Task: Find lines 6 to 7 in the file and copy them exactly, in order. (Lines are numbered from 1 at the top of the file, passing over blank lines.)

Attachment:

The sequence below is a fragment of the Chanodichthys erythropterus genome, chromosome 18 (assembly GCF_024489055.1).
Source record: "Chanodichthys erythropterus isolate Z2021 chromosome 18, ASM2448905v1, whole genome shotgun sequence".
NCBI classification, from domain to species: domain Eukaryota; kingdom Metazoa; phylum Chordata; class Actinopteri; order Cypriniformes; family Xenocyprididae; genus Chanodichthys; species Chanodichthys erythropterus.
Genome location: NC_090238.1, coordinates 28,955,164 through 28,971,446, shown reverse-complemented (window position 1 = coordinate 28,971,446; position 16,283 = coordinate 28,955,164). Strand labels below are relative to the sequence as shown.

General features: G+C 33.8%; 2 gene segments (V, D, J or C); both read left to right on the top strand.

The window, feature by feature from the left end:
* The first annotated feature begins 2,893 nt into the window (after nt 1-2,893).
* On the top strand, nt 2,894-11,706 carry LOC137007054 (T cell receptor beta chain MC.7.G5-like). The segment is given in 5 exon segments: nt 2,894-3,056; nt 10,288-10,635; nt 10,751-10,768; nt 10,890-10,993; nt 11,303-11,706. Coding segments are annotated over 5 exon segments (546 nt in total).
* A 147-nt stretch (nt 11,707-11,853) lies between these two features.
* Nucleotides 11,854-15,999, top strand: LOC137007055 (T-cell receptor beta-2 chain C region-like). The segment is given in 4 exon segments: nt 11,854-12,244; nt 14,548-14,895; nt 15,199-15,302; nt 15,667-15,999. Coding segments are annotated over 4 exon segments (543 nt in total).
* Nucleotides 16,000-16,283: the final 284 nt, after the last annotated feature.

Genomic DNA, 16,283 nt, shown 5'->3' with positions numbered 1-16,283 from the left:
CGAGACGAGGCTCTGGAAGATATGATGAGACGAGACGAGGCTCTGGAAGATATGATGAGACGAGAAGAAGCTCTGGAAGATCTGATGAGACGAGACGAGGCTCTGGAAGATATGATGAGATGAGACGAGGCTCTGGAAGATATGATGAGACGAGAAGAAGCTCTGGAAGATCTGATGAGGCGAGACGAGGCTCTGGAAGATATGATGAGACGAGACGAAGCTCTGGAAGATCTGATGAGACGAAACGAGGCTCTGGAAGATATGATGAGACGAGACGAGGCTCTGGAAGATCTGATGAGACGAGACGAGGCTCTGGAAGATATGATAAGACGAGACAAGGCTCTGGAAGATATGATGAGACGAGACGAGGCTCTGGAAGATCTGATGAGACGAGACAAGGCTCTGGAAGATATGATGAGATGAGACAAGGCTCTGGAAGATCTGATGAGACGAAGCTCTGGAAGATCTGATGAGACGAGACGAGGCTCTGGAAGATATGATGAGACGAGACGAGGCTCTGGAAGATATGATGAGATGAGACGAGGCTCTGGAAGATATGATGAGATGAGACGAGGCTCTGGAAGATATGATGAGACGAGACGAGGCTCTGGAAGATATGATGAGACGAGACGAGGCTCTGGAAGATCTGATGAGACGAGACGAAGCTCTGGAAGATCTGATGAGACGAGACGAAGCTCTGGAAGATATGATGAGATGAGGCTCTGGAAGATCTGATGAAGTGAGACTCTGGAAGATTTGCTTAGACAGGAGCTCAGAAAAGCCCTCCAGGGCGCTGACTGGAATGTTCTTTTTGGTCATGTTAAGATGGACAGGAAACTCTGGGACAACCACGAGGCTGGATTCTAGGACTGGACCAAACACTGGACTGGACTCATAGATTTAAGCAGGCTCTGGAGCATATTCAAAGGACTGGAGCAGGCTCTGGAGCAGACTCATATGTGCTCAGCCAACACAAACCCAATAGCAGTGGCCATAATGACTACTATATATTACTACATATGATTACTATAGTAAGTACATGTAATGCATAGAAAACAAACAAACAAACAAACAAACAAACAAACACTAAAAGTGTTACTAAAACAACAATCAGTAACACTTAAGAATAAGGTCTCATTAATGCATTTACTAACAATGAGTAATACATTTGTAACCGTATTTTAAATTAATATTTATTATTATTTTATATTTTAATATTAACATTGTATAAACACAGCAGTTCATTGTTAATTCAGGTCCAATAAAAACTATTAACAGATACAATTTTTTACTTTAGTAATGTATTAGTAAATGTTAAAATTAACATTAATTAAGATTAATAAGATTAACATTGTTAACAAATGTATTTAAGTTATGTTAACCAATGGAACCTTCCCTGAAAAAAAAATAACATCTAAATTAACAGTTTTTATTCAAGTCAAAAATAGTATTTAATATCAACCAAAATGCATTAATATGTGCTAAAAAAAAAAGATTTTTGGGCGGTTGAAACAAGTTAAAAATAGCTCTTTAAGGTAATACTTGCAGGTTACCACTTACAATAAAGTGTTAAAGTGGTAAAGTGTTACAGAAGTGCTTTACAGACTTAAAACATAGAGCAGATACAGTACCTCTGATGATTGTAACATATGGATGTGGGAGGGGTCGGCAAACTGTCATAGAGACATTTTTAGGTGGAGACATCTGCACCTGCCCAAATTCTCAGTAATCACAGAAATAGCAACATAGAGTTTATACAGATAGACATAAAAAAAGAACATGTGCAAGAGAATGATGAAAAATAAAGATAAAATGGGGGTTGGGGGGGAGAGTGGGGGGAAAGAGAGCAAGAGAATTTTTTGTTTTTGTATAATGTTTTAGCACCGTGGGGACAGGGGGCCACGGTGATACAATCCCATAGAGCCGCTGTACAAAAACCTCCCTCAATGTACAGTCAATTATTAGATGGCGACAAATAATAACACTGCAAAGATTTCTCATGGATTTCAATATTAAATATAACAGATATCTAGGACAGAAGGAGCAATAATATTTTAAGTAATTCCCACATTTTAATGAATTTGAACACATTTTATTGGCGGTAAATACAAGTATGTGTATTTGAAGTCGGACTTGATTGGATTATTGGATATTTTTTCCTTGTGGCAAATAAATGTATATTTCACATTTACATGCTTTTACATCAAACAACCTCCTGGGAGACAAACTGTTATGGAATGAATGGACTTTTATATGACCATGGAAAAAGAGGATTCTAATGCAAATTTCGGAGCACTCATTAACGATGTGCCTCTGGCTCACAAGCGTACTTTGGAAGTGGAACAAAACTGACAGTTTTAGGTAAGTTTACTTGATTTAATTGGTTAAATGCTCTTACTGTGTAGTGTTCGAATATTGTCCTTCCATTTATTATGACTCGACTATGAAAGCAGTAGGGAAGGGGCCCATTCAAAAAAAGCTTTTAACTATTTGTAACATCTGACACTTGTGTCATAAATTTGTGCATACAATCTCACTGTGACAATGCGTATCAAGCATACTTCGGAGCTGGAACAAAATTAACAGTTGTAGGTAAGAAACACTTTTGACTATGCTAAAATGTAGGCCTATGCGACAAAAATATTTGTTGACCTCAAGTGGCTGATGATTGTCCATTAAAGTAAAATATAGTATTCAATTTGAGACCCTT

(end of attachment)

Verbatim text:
The window, feature by feature from the left end:
* The first annotated feature begins 2,893 nt into the window (after nt 1-2,893).